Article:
Thu. Jun 13th, 2024

Yuki Urushibara’s Natural Insight

Throughout Japanese history, we have used anime and manga to explore various perspectives on current events. In short, like the media, they influence society and reflect it. Critically, Mushishi (written by Yuki Urushibara) is a series that deals with substantially internal issues such as the commodification of life, materialism, and shifts in the meaning of gender roles themselves.

By the way, anime and manga often reflect the rapidly changing social and political climate of the post-WWII era. Urushibara created the manga between the late ’90s and early 2000s. In the manga, people’s daily interactions with tiny insect-like creatures they call Mushi exemplify a longing for nostalgia for past relationships with the natural world. Therefore, Urushibara provides an insight into sentiment regarding crucial economic and socio-political changes.

As well as the Mushi, the relationships between the characters explore awe, anxiety, and fear about the increasing modernization of late 20th-century Japanese society. It is different from anime in general; on average, we can find anime that does not get bogged down with fan service. There are always useless dialogues that only fill 20 minutes of each episode. As well as tired jokes, Mushishi prefers to avoid these over-the-top moments by doing what the media should be doing.

Paranormal Entities

Most viewers have come to expect some of the tropes of obscure sequences over the series’ course. However, Mushishi devotes themselves to the brimful presentation of the story. It follows a period of Mushishi’s wanderings that people do not know about Mushi. The setting hypothetically is in the 1890s, just before the Meiji Restoration began. In short, it is an episodic anthology series of the seinen demographic.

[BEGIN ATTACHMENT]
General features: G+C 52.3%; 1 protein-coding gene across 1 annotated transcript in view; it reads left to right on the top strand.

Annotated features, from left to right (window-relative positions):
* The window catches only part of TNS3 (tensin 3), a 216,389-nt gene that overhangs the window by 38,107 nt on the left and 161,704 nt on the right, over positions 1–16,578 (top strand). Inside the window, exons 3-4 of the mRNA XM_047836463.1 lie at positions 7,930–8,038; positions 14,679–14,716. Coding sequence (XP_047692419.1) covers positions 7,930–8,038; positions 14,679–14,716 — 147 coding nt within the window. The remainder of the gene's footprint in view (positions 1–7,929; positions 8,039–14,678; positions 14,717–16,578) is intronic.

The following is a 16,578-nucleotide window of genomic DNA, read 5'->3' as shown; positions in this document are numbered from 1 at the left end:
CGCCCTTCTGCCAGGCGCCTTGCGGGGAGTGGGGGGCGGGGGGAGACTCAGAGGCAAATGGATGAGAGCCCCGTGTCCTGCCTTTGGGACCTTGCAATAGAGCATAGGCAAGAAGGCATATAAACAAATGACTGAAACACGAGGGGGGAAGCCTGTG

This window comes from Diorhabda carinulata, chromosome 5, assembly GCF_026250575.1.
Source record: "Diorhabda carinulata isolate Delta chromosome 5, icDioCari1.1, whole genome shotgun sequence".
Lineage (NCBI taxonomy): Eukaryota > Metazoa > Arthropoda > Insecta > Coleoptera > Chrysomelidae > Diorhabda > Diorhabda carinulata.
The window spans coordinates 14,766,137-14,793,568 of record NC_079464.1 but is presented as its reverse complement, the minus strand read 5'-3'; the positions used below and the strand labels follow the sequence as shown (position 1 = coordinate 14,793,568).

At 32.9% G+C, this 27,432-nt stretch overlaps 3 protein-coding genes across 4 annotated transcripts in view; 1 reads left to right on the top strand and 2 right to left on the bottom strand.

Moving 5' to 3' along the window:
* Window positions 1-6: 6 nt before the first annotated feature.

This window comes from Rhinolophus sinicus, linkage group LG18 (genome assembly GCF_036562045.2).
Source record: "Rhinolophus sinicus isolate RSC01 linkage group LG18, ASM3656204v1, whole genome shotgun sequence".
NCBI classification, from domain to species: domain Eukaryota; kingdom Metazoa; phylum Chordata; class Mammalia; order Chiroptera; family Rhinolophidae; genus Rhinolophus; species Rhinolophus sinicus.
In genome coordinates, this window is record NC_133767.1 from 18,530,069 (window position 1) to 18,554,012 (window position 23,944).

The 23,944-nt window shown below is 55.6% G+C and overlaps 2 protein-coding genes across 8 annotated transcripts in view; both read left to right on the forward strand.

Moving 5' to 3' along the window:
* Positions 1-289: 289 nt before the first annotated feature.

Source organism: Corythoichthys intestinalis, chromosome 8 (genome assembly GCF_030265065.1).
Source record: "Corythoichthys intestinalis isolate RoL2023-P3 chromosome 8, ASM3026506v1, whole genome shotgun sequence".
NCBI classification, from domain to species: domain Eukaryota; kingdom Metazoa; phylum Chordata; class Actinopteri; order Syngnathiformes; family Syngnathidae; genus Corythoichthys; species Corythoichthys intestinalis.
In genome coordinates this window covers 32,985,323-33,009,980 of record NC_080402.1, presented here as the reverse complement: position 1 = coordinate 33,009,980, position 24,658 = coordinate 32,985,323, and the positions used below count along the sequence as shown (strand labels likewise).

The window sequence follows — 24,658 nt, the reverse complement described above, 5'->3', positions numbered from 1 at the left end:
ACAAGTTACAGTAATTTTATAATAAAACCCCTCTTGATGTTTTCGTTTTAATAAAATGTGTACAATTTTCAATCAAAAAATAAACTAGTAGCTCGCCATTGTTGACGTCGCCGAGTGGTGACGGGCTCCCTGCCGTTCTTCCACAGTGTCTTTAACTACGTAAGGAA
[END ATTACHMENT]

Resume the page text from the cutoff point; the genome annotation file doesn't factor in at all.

It tells the story of Ginko, a man with green eyes and white hair who is the only recurring protagonist. As a Mushi Master, he travels between places, trying to deal with incidents between the Mushi-affected and the people themself. Apart from wearing Western-style clothing, he deals with natural phenomena, mysterious events, natural disasters, and the illnesses that Mushi causes themselves.

Mushi in the original Japanese version of the manga connotes parasite, supernatural, and silence, literally too, means insects. They are ethereal primitive life forms that inhabit the space between the supernatural and the human world, acting as insect life. However, they still have the power to influence the surrounding environment and people. Despite being set in a world where paranormal entities populate, it is a bit of a disservice to think of the series as being in the same boat as general supernatural horrors.